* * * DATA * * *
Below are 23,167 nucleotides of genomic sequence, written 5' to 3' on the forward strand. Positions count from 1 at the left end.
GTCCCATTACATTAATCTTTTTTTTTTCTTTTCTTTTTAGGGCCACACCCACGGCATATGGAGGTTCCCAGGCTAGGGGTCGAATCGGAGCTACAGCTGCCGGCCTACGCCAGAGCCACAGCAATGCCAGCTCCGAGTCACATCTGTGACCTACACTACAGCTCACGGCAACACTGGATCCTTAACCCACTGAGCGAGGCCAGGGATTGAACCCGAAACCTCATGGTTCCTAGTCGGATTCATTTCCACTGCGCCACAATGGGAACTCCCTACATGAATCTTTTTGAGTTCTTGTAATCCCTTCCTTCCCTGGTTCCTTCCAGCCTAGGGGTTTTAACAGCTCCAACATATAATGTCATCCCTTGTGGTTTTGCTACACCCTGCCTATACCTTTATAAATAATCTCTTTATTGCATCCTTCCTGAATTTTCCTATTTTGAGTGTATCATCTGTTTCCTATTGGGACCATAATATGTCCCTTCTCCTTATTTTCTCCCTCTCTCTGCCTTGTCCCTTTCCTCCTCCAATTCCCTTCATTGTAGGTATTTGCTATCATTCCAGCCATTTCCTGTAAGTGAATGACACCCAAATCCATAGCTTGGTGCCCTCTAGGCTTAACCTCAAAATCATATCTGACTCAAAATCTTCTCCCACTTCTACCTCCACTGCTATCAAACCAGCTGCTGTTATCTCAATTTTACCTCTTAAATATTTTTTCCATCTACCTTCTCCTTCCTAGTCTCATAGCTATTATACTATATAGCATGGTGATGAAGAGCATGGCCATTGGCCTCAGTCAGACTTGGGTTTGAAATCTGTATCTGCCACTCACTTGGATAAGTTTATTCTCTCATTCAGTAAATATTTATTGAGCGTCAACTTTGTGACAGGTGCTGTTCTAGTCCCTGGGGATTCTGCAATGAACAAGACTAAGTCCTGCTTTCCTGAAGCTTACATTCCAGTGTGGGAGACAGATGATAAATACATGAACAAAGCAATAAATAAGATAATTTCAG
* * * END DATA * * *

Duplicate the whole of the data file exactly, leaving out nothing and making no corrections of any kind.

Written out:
Below are 23,167 nucleotides of genomic sequence, written 5' to 3' on the forward strand. Positions count from 1 at the left end.
GTCCCATTACATTAATCTTTTTTTTTTCTTTTCTTTTTAGGGCCACACCCACGGCATATGGAGGTTCCCAGGCTAGGGGTCGAATCGGAGCTACAGCTGCCGGCCTACGCCAGAGCCACAGCAATGCCAGCTCCGAGTCACATCTGTGACCTACACTACAGCTCACGGCAACACTGGATCCTTAACCCACTGAGCGAGGCCAGGGATTGAACCCGAAACCTCATGGTTCCTAGTCGGATTCATTTCCACTGCGCCACAATGGGAACTCCCTACATGAATCTTTTTGAGTTCTTGTAATCCCTTCCTTCCCTGGTTCCTTCCAGCCTAGGGGTTTTAACAGCTCCAACATATAATGTCATCCCTTGTGGTTTTGCTACACCCTGCCTATACCTTTATAAATAATCTCTTTATTGCATCCTTCCTGAATTTTCCTATTTTGAGTGTATCATCTGTTTCCTATTGGGACCATAATATGTCCCTTCTCCTTATTTTCTCCCTCTCTCTGCCTTGTCCCTTTCCTCCTCCAATTCCCTTCATTGTAGGTATTTGCTATCATTCCAGCCATTTCCTGTAAGTGAATGACACCCAAATCCATAGCTTGGTGCCCTCTAGGCTTAACCTCAAAATCATATCTGACTCAAAATCTTCTCCCACTTCTACCTCCACTGCTATCAAACCAGCTGCTGTTATCTCAATTTTACCTCTTAAATATTTTTTCCATCTACCTTCTCCTTCCTAGTCTCATAGCTATTATACTATATAGCATGGTGATGAAGAGCATGGCCATTGGCCTCAGTCAGACTTGGGTTTGAAATCTGTATCTGCCACTCACTTGGATAAGTTTATTCTCTCATTCAGTAAATATTTATTGAGCGTCAACTTTGTGACAGGTGCTGTTCTAGTCCCTGGGGATTCTGCAATGAACAAGACTAAGTCCTGCTTTCCTGAAGCTTACATTCCAGTGTGGGAGACAGATGATAAATACATGAACAAAGCAATAAATAAGATAATTTCAG